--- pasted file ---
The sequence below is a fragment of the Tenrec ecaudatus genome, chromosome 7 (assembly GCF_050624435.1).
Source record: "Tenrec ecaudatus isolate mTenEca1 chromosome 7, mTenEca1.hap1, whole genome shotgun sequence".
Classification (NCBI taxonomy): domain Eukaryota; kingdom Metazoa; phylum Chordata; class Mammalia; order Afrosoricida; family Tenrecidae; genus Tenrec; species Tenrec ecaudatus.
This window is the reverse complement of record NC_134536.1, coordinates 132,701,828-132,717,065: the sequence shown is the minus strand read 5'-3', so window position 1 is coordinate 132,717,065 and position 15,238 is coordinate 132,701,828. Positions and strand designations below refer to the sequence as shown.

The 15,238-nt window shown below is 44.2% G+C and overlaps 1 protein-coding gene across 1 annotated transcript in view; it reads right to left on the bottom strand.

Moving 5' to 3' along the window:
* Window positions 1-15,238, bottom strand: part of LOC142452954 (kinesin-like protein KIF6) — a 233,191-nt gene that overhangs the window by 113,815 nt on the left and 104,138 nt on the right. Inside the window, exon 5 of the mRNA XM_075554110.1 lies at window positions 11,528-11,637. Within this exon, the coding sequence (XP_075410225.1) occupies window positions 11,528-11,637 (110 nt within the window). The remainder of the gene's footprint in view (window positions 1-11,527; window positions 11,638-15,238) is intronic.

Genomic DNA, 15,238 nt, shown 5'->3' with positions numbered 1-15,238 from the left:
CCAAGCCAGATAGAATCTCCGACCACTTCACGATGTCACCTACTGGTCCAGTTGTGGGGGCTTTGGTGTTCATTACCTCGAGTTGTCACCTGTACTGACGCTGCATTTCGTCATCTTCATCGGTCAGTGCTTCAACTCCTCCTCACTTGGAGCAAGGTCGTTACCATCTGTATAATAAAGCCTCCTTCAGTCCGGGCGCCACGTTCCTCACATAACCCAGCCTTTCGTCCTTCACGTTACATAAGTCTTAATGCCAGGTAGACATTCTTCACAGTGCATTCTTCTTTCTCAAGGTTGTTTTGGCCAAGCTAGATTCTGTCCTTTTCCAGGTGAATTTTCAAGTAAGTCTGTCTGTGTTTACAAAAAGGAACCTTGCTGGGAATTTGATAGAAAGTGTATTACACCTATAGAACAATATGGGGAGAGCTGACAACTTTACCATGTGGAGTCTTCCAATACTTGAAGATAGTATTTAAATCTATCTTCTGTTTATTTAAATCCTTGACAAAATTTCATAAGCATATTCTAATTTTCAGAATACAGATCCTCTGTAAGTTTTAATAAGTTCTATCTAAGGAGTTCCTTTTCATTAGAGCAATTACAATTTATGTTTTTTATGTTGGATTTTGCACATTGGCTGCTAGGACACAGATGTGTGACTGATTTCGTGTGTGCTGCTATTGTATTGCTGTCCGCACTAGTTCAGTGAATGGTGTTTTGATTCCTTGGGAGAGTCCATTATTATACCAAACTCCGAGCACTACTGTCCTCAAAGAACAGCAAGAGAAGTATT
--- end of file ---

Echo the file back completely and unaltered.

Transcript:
The sequence below is a fragment of the Tenrec ecaudatus genome, chromosome 7 (assembly GCF_050624435.1).
Source record: "Tenrec ecaudatus isolate mTenEca1 chromosome 7, mTenEca1.hap1, whole genome shotgun sequence".
Classification (NCBI taxonomy): domain Eukaryota; kingdom Metazoa; phylum Chordata; class Mammalia; order Afrosoricida; family Tenrecidae; genus Tenrec; species Tenrec ecaudatus.
This window is the reverse complement of record NC_134536.1, coordinates 132,701,828-132,717,065: the sequence shown is the minus strand read 5'-3', so window position 1 is coordinate 132,717,065 and position 15,238 is coordinate 132,701,828. Positions and strand designations below refer to the sequence as shown.

The 15,238-nt window shown below is 44.2% G+C and overlaps 1 protein-coding gene across 1 annotated transcript in view; it reads right to left on the bottom strand.

Moving 5' to 3' along the window:
* Window positions 1-15,238, bottom strand: part of LOC142452954 (kinesin-like protein KIF6) — a 233,191-nt gene that overhangs the window by 113,815 nt on the left and 104,138 nt on the right. Inside the window, exon 5 of the mRNA XM_075554110.1 lies at window positions 11,528-11,637. Within this exon, the coding sequence (XP_075410225.1) occupies window positions 11,528-11,637 (110 nt within the window). The remainder of the gene's footprint in view (window positions 1-11,527; window positions 11,638-15,238) is intronic.

Genomic DNA, 15,238 nt, shown 5'->3' with positions numbered 1-15,238 from the left:
CCAAGCCAGATAGAATCTCCGACCACTTCACGATGTCACCTACTGGTCCAGTTGTGGGGGCTTTGGTGTTCATTACCTCGAGTTGTCACCTGTACTGACGCTGCATTTCGTCATCTTCATCGGTCAGTGCTTCAACTCCTCCTCACTTGGAGCAAGGTCGTTACCATCTGTATAATAAAGCCTCCTTCAGTCCGGGCGCCACGTTCCTCACATAACCCAGCCTTTCGTCCTTCACGTTACATAAGTCTTAATGCCAGGTAGACATTCTTCACAGTGCATTCTTCTTTCTCAAGGTTGTTTTGGCCAAGCTAGATTCTGTCCTTTTCCAGGTGAATTTTCAAGTAAGTCTGTCTGTGTTTACAAAAAGGAACCTTGCTGGGAATTTGATAGAAAGTGTATTACACCTATAGAACAATATGGGGAGAGCTGACAACTTTACCATGTGGAGTCTTCCAATACTTGAAGATAGTATTTAAATCTATCTTCTGTTTATTTAAATCCTTGACAAAATTTCATAAGCATATTCTAATTTTCAGAATACAGATCCTCTGTAAGTTTTAATAAGTTCTATCTAAGGAGTTCCTTTTCATTAGAGCAATTACAATTTATGTTTTTTATGTTGGATTTTGCACATTGGCTGCTAGGACACAGATGTGTGACTGATTTCGTGTGTGCTGCTATTGTATTGCTGTCCGCACTAGTTCAGTGAATGGTGTTTTGATTCCTTGGGAGAGTCCATTATTATACCAAACTCCGAGCACTACTGTCCTCAAAGAACAGCAAGAGAAGTATT